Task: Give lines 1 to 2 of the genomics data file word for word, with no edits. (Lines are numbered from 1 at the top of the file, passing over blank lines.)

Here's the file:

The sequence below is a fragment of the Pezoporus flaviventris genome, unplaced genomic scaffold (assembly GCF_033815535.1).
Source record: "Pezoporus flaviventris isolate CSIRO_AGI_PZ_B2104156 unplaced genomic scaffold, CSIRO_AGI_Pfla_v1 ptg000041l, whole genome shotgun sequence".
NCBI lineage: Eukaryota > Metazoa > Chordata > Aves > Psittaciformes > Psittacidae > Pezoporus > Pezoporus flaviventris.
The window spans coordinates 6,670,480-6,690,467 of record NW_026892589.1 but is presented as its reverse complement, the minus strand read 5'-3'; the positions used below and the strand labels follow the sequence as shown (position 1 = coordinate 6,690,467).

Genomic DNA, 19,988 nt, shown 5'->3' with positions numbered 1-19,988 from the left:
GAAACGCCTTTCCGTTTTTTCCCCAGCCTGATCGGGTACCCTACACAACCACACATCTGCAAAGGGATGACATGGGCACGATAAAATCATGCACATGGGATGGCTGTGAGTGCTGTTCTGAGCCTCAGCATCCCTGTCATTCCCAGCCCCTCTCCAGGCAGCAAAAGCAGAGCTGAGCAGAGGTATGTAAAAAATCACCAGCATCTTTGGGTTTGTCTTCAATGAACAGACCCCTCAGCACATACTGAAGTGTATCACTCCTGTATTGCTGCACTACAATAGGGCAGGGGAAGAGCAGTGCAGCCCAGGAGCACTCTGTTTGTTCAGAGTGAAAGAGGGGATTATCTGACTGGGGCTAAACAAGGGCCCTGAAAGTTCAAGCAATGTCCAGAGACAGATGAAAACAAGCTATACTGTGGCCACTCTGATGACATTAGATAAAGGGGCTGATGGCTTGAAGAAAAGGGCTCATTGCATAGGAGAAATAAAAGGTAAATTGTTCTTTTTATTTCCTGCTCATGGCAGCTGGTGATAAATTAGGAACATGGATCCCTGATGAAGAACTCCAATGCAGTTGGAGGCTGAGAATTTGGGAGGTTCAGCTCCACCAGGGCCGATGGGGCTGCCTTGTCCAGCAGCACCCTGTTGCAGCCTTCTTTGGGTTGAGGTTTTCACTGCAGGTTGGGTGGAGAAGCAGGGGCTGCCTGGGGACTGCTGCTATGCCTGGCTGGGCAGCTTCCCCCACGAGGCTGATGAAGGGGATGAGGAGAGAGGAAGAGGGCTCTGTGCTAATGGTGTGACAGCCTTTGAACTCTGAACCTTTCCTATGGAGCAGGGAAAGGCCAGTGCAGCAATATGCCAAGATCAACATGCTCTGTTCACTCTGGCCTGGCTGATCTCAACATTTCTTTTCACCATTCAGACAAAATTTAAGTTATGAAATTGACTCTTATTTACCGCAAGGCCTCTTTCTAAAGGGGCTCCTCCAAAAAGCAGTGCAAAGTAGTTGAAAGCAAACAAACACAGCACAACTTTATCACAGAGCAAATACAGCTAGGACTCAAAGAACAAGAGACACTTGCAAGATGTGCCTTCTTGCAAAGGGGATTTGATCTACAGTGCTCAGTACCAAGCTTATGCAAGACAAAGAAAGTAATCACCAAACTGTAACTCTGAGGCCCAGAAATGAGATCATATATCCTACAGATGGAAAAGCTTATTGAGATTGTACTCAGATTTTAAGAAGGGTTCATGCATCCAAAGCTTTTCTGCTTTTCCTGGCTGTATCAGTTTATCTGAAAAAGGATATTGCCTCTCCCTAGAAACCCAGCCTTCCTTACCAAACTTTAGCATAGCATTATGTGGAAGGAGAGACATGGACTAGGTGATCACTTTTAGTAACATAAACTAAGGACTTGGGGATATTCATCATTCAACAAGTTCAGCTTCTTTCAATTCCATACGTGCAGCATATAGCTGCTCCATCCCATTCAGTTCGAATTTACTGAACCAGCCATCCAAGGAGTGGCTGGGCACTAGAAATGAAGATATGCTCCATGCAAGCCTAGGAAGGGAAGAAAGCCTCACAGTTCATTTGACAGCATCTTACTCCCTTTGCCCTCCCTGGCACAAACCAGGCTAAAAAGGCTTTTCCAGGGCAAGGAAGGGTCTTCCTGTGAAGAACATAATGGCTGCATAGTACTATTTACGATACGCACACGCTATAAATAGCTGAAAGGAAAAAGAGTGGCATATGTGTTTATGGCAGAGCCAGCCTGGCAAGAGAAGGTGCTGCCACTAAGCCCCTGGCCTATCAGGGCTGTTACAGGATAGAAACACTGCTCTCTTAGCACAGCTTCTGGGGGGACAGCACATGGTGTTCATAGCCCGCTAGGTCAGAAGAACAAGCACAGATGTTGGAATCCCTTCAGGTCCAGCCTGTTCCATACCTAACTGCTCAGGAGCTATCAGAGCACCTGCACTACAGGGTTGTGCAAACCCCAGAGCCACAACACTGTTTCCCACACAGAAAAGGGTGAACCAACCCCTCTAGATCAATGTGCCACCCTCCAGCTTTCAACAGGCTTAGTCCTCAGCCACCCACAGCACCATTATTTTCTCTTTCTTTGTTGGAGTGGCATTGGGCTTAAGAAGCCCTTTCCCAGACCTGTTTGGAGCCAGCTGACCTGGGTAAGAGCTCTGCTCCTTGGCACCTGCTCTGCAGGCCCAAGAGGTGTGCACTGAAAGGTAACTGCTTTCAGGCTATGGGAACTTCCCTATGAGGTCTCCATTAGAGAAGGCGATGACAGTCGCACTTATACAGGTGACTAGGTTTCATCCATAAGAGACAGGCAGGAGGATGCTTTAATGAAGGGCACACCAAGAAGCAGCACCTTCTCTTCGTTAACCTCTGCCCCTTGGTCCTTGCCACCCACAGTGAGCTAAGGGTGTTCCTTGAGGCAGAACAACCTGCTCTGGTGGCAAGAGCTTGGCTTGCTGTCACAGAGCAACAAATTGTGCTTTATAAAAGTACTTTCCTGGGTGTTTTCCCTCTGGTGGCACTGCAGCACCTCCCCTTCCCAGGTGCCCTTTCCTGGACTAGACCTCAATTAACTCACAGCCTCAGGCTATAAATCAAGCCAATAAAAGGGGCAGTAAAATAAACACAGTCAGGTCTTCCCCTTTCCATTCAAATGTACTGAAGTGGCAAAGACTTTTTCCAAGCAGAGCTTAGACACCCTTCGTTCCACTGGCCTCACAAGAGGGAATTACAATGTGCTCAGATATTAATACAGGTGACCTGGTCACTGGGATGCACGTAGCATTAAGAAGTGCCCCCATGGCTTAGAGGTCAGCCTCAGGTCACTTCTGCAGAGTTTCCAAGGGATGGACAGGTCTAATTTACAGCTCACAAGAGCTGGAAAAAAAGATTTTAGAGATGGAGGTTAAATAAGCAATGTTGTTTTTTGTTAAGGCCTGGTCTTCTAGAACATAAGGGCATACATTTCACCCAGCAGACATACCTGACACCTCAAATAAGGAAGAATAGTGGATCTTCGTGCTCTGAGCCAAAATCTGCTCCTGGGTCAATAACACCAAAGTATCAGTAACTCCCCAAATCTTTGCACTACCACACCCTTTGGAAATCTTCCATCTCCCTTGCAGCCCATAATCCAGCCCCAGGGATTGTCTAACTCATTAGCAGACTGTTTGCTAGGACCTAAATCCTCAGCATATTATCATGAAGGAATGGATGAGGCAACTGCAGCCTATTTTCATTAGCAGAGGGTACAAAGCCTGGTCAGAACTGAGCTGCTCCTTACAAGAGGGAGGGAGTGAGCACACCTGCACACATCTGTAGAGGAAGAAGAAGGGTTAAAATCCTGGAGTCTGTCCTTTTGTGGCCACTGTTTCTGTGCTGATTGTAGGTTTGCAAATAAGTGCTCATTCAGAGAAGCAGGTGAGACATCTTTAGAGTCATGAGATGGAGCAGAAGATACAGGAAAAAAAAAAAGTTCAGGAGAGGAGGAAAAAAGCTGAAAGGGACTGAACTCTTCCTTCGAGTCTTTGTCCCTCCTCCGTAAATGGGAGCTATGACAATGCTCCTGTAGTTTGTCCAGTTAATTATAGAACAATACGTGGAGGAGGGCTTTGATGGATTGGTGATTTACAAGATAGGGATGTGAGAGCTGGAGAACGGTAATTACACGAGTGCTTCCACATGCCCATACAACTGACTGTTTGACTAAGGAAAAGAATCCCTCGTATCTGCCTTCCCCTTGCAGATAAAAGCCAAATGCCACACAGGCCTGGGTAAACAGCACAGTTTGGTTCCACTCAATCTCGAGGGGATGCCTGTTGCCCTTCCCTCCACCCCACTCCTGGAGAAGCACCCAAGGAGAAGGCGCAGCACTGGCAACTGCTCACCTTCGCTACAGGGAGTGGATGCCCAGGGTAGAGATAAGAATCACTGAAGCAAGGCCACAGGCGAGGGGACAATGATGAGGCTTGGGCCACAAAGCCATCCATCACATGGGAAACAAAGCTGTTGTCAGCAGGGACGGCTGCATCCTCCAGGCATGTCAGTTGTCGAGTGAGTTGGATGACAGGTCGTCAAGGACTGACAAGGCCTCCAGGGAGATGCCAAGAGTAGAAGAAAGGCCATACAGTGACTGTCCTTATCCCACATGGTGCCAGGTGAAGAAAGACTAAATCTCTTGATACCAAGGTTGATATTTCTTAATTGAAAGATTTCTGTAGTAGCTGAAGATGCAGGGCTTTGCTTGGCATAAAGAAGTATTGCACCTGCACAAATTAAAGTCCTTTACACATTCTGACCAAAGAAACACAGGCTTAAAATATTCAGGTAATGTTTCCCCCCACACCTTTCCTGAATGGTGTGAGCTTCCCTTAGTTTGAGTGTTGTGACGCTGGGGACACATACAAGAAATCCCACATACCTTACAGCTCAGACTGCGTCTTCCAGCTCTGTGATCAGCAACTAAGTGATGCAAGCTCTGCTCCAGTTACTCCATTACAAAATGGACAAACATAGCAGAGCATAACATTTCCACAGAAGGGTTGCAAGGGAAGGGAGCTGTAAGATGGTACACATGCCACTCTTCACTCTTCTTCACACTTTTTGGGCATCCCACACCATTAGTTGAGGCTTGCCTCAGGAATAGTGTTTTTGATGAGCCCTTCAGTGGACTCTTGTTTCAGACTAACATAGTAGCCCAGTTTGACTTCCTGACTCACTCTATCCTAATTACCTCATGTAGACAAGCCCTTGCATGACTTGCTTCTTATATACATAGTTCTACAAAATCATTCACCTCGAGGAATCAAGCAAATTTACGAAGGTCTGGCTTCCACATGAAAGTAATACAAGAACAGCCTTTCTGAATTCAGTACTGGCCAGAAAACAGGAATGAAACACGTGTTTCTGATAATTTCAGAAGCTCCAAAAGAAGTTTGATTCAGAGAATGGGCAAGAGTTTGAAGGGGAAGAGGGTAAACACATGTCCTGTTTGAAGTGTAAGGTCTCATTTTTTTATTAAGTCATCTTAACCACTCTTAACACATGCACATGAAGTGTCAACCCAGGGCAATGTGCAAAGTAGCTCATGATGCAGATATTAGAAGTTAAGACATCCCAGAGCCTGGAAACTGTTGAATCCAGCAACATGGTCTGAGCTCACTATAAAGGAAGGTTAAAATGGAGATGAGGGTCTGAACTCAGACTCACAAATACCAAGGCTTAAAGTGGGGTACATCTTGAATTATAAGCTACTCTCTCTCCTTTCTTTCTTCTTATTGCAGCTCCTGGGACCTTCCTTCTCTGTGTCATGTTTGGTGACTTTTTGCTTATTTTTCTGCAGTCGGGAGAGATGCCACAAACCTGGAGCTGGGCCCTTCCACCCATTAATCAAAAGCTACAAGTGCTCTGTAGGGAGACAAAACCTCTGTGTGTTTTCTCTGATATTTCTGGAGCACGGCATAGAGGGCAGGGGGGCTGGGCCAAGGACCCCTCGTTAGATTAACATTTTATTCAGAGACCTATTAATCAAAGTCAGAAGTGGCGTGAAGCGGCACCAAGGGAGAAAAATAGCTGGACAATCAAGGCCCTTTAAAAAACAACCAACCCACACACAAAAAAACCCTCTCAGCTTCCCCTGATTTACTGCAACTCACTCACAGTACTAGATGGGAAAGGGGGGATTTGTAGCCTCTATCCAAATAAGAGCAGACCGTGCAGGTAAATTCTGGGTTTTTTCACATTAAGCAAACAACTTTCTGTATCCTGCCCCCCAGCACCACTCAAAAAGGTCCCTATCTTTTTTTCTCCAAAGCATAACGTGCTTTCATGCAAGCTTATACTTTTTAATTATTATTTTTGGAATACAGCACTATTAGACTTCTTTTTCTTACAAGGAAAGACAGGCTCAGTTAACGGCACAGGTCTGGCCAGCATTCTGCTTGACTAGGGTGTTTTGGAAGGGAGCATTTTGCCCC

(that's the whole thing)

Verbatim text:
The sequence below is a fragment of the Pezoporus flaviventris genome, unplaced genomic scaffold (assembly GCF_033815535.1).
Source record: "Pezoporus flaviventris isolate CSIRO_AGI_PZ_B2104156 unplaced genomic scaffold, CSIRO_AGI_Pfla_v1 ptg000041l, whole genome shotgun sequence".